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Visualizing the Flow of My Library’s Information Online

   August 4th, 2011

My library just launched our long-overdue Facebook page. In the course of preparing it, we had a discussion about why we needed a Facebook page, what we wanted to use it for, and how it related to everything else we were doing online.

This led to the realization that no one really understood exactly what all we were doing online. We have a website, Twitter account, blog, email newsletters, flickr account, and now Facebook, but no clear policy as to what gets posted where, when information is duplicated, how things are updated, etc.

To help understand how our various types of information are represented online, I created the diagram below - it's probably not 100% complete, but it does cover most of our bases:

Flowchart of flow of online information

On the left are our different types of information (MacKay is our branch library), and the arrows show how that information flows through different electronic tools. There isn't necessarily a hierarchy at work*, other than perhaps the automatic updates necessarily come after the manual updates. Otherwise, the boxes are laid out just so they all fit on the page.

After discussing this, we uncovered two philosophies at work:

  1. use the different end tools - website, Facebook, Twitter - for unique content, so as not to duplicate things and essentially "spam" our patrons that use more than one service (for example, you can see above that no event information is posted to Facebook)
  2. publish all of our content almost equally through all of our channels, so we're sure to reach all our patrons regardless of which tool they choose to use

I don't think they are mutually-exclusive, but it does take a lot of work and forethought to do it well. I also think that more of what we do could be automated, as cutting down on the manual postings would save staff time.

Do other libraries have similar online information relationships? I imagine things range from very structured to a free-for-all to orphan accounts galore, but I'm curious to hear what other libraries are doing, to get ideas on how to do it better at my library.


*Something to note on the diagram is our "secret" Twitter account. We have a primary Twitter account we encourage patrons to follow and we use for regular tweets. The secret account is one we use only to post messages directly to our homepage. The reason for two, and why I don't really want anyone following to the homepage updater one, is that clearing the message off the homepage requires sending a blank tweet - it's not the end of the world if anyone follows it, but the blank tweets do look odd. Besides, everything posted to it gets posted through our primary account anyway.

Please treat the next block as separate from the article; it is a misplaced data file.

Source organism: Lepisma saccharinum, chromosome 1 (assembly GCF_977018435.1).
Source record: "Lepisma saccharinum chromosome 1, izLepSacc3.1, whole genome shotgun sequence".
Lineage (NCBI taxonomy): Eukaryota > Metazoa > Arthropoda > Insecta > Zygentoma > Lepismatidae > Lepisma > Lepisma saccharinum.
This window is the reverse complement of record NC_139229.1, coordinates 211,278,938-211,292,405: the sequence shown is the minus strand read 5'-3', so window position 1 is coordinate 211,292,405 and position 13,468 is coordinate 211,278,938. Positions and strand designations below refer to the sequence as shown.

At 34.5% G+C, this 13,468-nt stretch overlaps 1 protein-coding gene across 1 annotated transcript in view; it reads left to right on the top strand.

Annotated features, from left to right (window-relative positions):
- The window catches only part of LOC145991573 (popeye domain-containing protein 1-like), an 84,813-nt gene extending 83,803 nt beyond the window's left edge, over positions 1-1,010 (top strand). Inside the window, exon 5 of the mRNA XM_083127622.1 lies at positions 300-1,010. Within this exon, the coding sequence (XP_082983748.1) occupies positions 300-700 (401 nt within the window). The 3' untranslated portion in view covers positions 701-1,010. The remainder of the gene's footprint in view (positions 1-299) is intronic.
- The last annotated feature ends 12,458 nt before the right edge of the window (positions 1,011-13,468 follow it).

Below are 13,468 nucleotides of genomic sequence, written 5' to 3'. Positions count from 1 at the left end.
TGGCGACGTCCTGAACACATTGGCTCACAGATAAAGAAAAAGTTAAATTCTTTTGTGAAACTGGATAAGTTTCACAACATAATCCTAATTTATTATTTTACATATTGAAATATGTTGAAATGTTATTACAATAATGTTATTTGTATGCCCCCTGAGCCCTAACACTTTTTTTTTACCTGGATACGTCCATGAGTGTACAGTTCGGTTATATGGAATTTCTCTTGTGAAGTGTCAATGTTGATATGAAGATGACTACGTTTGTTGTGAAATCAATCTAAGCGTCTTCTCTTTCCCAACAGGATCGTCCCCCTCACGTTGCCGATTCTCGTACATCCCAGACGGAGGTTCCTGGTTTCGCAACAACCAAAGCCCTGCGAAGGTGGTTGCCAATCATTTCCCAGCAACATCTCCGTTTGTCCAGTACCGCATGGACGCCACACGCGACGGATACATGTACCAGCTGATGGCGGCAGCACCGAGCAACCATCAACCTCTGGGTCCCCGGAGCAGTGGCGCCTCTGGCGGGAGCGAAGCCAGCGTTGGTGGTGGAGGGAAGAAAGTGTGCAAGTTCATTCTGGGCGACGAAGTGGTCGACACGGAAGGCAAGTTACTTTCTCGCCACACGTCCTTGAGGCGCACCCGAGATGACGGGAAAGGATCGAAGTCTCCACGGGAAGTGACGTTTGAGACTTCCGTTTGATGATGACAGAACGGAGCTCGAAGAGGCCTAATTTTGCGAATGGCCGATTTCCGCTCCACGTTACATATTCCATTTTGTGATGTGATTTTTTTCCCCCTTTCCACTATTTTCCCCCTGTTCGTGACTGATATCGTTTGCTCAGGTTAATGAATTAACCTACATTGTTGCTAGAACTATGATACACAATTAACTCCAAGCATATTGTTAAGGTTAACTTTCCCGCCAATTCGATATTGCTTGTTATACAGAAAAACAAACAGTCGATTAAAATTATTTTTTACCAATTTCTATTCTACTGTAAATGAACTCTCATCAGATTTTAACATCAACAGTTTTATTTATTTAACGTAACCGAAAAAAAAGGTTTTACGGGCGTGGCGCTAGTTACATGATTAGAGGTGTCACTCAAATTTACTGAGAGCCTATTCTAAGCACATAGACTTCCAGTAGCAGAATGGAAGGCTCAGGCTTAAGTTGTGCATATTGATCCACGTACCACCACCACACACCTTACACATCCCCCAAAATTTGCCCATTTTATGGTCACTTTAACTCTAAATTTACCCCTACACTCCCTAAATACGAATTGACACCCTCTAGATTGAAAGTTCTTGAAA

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12 Responses to “Visualizing the Flow of My Library’s Information Online”

  1. Heather B Says:

    We have accounts on Twitter, Facebook, LibraryThing, Flickr, and probably some other places I don’t know about or can’t remember right now. I am the person primarily responsible for all of these except perhaps Flickr.

    Twitter and Facebook are used to talk about things going on at the library and to post information or random articles/links of interest. I often post the same information to both accounts because I don’t think that the same people are following us on both services. I try to use Twitter a little more to engage with the community (searching for tweets containing words like “library” or “need” and “book” and replying, for instance). We will be trying out a book discussion on Facebook as part of our community read this fall; I have no idea how that’s going to go but would really like to get people engaging with our page more. We also post some photos on Facebook.

    LibraryThing… I got us on there because I love the site and so that I could post events. I don’t really know what I’m doing with it beyond that right now. I think it could be leveraged for something interesting, with some creative thinking. We do have one patron who’s “friended” us there.

    I don’t know what we use Flickr for as a library or if there’s overlap between our photos there and on Facebook. I certainly don’t put things up there. We have a separate Flickr account for our town, where we are posting the results of a digitization project we’re doing with community members’ historical photos. That is getting a reasonable amount of attention.